70mm sees excellent central sharpness at f/2.8 and f/4, very good performance at f/5.6 and f/8 and then just fair results from f/11 to f/22. The edges are just fairly sharp all the way through the range, from f/2.8 to f/22, peaking at f/4 but never becoming stellar.

Sigma 24-70mm f/2.8 DG OS HSM Art MTF Charts

How to read our MTF charts

The blue column represents readings from the centre of the picture frame at the various apertures and the green is from the edges.

The scale on the left side is an indication of actual image resolution as LW/PH and is described in detail above. The taller the column, the better the lens performance.

For this review, the lens was tested on a Canon EOS 5DS R using Imatest.


CA (Chromatic Aberration) is very tightly under control in the centre at all focal lengths. The edges do show some fringing, but particularly at 70mm. This can, of course, be attended to in software, either in camera or in Photoshop and other suitable programs.

Sigma 24-70mm f/2.8 DG OS HSM Art Chromatic Aberration Charts

How to read our CA charts

Chromatic aberration (CA) is the lens' inability to focus on the sensor or film all colours of visible light at the same point. Severe chromatic aberration gives a noticeable fringing or a halo effect around sharp edges within the picture. It can be cured in software.

Apochromatic lenses have special lens elements (aspheric, extra-low dispersion etc) to minimize the problem, hence they usually cost more.

For this review, the lens was tested on a Canon EOS 5DS R using Imatest.


Distortion is good for a lens of this type. We find -2.86% barrel distortion at 24mm, quite visible in architectural shots, but correctable in software if deemed necessary. 35mm is almost perfectly rectilinear, measuring just -0.07% barrel distortion. This changes to +0.98% pincushion at 50mm, still very reasonable. 70mm measures +1.70% pincushion, noticeable in some shots but actually very fair for a zoom lens.

Flare does not seem to be a problem, despite the optical complexity of the lens. Clearly, the barrel design and coatings are efficient at reducing internal reflections. There may be a slight loss of contrast in the most challenging situations, but generally flare is not visible.

The 9 bladed diaphragm promised excellent bokeh, and indeed it is very smooth. This is also helped at 70mm in particular, where the lower sharpness levels of the outer areas of an image mean that portraits can be critically sharp at the eyes, but the background can be diffused and smooth. What is in technical terms a lens defect can often be turned into a pictorial advantage. There is potential here for use as a very satisfactory portrait lens at the longest focal length.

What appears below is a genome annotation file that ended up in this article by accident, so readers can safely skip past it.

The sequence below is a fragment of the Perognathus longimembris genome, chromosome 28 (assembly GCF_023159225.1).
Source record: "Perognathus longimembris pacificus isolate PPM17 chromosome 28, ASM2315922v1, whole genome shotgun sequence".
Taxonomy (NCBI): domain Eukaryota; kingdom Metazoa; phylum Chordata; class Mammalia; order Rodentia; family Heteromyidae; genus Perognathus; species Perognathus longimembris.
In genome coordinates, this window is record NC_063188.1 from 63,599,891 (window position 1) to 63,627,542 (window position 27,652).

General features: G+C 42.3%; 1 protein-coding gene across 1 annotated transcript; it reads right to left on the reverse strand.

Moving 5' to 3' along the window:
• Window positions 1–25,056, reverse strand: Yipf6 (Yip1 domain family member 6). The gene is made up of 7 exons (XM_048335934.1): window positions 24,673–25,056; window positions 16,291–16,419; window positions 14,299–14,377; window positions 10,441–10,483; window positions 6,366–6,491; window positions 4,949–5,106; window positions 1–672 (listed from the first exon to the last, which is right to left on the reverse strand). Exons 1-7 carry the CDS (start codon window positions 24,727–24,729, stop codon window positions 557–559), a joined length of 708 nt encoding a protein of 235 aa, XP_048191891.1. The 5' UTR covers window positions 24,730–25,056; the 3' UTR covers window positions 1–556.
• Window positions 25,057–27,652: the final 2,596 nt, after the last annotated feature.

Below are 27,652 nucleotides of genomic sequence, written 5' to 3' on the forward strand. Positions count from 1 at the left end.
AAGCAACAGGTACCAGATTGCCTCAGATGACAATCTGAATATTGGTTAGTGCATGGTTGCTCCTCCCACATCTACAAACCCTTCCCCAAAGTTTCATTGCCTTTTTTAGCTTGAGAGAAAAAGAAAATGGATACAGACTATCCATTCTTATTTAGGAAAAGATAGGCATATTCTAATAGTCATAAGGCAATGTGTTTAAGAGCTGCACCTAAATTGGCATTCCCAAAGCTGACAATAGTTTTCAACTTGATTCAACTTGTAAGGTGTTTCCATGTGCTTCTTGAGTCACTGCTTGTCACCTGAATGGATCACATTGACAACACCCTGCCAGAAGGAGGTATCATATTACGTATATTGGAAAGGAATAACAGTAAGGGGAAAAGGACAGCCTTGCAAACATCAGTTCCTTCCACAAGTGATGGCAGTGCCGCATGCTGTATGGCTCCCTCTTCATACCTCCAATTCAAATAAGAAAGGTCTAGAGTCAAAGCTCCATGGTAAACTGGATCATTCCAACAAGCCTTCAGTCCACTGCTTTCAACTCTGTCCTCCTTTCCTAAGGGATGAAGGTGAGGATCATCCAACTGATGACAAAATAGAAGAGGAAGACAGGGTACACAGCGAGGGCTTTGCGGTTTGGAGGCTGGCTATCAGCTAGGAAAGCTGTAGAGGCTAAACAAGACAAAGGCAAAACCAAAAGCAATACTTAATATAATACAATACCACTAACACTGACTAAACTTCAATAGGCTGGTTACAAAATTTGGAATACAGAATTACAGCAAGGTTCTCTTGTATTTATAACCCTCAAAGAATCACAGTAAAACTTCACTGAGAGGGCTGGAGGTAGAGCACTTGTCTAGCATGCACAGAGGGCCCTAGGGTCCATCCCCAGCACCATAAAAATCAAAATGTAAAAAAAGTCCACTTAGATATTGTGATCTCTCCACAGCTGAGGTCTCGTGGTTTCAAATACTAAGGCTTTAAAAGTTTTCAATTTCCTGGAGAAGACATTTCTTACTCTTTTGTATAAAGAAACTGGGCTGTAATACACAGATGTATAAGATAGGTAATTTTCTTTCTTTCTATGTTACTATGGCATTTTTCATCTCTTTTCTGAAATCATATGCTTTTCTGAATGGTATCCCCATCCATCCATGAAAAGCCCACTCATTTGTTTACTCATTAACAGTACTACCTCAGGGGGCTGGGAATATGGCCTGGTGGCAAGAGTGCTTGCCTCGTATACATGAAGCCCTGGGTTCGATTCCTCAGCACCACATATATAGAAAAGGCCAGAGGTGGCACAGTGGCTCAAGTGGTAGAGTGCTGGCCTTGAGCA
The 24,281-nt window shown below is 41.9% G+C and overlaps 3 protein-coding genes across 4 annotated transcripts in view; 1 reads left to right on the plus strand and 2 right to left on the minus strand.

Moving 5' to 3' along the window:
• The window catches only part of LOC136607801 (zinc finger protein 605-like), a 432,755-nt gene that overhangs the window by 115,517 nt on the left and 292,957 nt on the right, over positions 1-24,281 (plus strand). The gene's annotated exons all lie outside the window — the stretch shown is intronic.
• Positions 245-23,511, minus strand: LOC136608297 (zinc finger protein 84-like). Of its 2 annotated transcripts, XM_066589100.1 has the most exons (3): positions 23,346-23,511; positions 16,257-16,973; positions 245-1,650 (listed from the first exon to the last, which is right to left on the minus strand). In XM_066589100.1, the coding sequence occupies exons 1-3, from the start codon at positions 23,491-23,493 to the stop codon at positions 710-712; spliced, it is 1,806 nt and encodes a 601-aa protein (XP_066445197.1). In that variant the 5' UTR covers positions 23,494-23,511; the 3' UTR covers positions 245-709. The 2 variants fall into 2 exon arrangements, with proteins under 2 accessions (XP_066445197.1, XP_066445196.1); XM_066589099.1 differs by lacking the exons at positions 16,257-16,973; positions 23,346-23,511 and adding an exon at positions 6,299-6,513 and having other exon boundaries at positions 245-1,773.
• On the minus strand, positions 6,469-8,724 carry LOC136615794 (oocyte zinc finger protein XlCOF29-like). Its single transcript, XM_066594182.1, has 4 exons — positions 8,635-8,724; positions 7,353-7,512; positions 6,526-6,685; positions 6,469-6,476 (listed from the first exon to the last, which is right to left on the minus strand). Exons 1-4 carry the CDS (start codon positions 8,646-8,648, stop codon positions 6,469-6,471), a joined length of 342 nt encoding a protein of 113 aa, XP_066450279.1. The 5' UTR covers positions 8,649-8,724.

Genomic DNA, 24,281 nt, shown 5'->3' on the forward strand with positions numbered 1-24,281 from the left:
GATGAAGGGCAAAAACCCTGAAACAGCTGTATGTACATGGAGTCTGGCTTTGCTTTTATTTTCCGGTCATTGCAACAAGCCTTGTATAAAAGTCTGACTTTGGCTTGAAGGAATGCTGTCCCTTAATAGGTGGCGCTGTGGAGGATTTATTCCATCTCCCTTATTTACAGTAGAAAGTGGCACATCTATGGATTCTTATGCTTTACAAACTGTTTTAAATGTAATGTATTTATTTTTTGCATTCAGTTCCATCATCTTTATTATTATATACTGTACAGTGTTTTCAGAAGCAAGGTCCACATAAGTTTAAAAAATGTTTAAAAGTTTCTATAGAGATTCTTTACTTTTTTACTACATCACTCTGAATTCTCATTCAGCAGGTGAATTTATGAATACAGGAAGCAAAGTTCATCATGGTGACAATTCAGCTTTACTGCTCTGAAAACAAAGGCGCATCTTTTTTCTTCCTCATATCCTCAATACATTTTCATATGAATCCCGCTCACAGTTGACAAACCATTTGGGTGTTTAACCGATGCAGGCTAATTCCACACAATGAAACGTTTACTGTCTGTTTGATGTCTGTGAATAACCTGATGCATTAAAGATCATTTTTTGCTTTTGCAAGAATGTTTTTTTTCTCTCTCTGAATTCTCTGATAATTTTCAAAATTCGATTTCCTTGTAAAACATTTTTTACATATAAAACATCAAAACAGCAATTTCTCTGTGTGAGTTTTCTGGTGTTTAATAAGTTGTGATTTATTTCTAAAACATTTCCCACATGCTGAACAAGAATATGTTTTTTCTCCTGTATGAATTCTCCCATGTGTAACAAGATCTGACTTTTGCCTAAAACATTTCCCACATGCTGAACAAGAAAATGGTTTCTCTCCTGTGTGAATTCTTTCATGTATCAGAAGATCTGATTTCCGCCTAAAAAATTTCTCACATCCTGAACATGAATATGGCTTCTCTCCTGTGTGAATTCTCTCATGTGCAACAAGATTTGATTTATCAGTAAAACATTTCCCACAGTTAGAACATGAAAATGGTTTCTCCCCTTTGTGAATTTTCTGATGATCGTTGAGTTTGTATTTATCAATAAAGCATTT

Sigma 24-70mm f/2.8 DG OS HSM Art Sample Photos


Sigma 24-70mm f/2.8 DG OS HSM Art Aperture range


Value For Money

The 24-70mm f/2.8 DG OS HSM Art lens is priced at £1399. The Tamron 24-70mm f/2.8 Di VC USD G2 lens is priced at £1249. Both these lenses aim at the same ideal, the Sigma being available for Canon, Nikon and Sigma, the Tamron just for Canon and Nikon. It is worth repeating that the Sigma lens can also be used, via an adapter, on Sony E mount mirrorless cameras, at least in its Canon or Sigma variations. As the Sony FE 24-70mm f/2.8 G Master lens costs £1899 this is something that could well be of interest to Sony users.

For the sake of comparing what all marques offer their users, we can find the HD Pentax-D FA 24-70mm f/2.8 ED SDM, a remarkably similar lens to the Tamron, at £1149. Canon offers the EF 24-70mm f/2.8 L II USM (£1699) and Nikon the 24-70mm f/2.8E AF-S ED VR (£1899) and 24-70mm f/2.8 G AF-S ED (£1549). Finally, there is the Tokina 24-70mm f/2.8 AT-X PRO FX at £949.

The new Sigma lens may seem expensive, but it is about par for the course and actually quite a bit less so than some of the other options. Value for money seems to be sound. For more options have a look at the Top 21 Best Sigma lenses.


Sigma 24-70mm f/2.8 DG OS HSM Art Verdict

This is a very attractive proposition for full frame users. A reasonable cost, a sound general performance, gorgeous bokeh and the potential for portrait shooting, low distortion, in fact, a variety of positive aspects that make for a quality end result. It's a pity the weather resistance isn't a bit stronger and the weaker performance at 70mm will not suit everyone, but even this may well delight others as the portrait and perhaps flower study potential is very real. Overall, recommended.

Sigma 24-70mm f/2.8 DG OS HSM Art Pros

  • Well balanced sharpness generally
  • Well controlled distortion
  • Very low central CA
  • Beautifully smooth bokeh
  • Portrait potential at 70mm

Sigma 24-70mm f/2.8 DG OS HSM Art Cons

  • No weather resistance
  • Softer results at 70mm
  • Some edge CA

Overall Verdict

With thanks to CliftonCameras who provided the Canon EOS 5DS R used for testing. 

Sigma 24-70mm f/2.8 DG OS HSM Art Specifications

Lens Mounts
  • Nikon AF
  • Canon EF
  • Sigma SA
Focal Length24mm - 70mm
Angle of View34.3 - 84.1
Max Aperturef/2.8
Min Aperturef/22
Filter Size82mm
35mm equivalentNo Data
Internal focusingNo Data
Maximum magnificationNo Data
Min Focus37cm
Box Contents
Box ContentsNo Data

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User_Removed Avatar
User_Removed 12 240 United Kingdom
9 Oct 2017 10:36PM
A rather odd review rather late and a fair time after release and most generally criticising this very expensive lens. The use of a 50 mega-pixel Canon to illustrate limits of the glass are useful. Perhaps Sigma are not getting the sales they need and are pushing a few of these out to reviewers?
jeanjosephchezmoi Avatar
14 Nov 2017 6:24PM
Announced in February but not readily available in the UK until recently and even now not a lot seem to be in stock. That might be due to the steep asking price of around 1200 Anyhow, that lateness is not my concern. Grateful for this review. I might just rob a bank and get it!